hemolysis (or lysis) swelling; water flows into the cell to dilute the concentration until they are equalized        
    hypertonic solution  solute concentration outside of the cell is higher than that inside of the cell        
    crenation shrinking/shriveling; water flows out of the cell to dilute the concentration until they are equalize        
    diffusion movement of solute molecules from an area of high solute concentration to a low concentration        
    passive (or simple) diffusion small molecules and nonpolar molecules use this process to move across the semipermeable membrane; no energy required        
    semipermeable meaning that some things can enter, and some things cannot        
    facilitated transport occurs when small polar molecules and ions pass through a channel formed by integral membrane proteins; no energy required        
    active transport occurs when ions and small polar molecules move across the membrane in the opposite direction of diffusion (from low to high concentration); energy is required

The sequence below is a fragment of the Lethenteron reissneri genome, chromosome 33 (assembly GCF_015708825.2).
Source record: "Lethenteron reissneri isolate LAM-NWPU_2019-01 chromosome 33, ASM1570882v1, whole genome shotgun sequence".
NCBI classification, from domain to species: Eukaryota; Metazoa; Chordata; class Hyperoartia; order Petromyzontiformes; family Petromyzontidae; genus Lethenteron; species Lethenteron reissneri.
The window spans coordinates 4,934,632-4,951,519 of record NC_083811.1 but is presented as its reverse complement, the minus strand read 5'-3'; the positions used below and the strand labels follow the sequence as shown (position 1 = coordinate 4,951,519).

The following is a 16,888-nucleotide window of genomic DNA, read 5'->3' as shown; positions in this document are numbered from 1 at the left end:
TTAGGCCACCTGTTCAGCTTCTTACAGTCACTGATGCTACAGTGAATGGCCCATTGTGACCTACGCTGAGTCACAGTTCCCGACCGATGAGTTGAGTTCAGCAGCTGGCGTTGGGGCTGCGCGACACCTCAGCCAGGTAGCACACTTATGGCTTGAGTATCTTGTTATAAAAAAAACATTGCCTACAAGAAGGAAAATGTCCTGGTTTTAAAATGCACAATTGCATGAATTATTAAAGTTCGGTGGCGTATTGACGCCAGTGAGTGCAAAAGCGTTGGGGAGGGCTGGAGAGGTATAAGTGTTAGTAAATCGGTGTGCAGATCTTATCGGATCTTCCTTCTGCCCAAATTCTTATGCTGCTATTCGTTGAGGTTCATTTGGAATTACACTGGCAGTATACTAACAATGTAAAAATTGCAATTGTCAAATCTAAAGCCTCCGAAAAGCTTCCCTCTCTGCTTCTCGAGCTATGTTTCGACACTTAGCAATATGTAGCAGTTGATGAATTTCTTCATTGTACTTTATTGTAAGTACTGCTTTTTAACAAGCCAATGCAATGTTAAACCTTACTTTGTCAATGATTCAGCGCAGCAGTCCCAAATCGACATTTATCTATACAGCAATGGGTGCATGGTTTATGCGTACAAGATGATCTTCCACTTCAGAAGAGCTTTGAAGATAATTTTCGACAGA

essential amino acids must be consumed because the body cannot make them.        
    amino acids protein building blocks that contain an amino and carboxylic acid group     Benjah-bmm27, Public domain, via Wikimedia Commons
    zwitterion form of an amino acid that contains the protonated amine and carboxylat e; typically occurs at neutral pH zwitterion.png      
    protein biologically active polypeptide containing 50 or more amino acids        
    peptide compound containing amino acids joined by a peptide bond         
    denaturation process that disrupts the stabilizing attractive forces in the secondary, tertiary, and quaternary structures        
    dipeptide peptide containing only two amino acids        
    polypeptide peptide containing many amino acids        
    enzyme biological catalyst;biologically active globular proteins that accelerate chemical reactions.         
    substrate reactant in a chemical reaction (typically refers to enzyme-catalyzed reactions)        
    cofactor inorganic substances that serve as non-protein helpers        
    conenzyme organic substances , derived from vitamins, that serve as non-protein helper        
    enzyme–substrate (ES) complex interaction of the enzyme with the substrate; intermediate of an enzyme-catalyzed reaction         

    lock-and-key model

    active site that has a rigid, inflexible shape that is an exact complement to the substrate        
    induced-fit model active site that is flexible and undergoes a conformational change, adjusting to the shape of the substrate when the substrate interacts with the enzyme.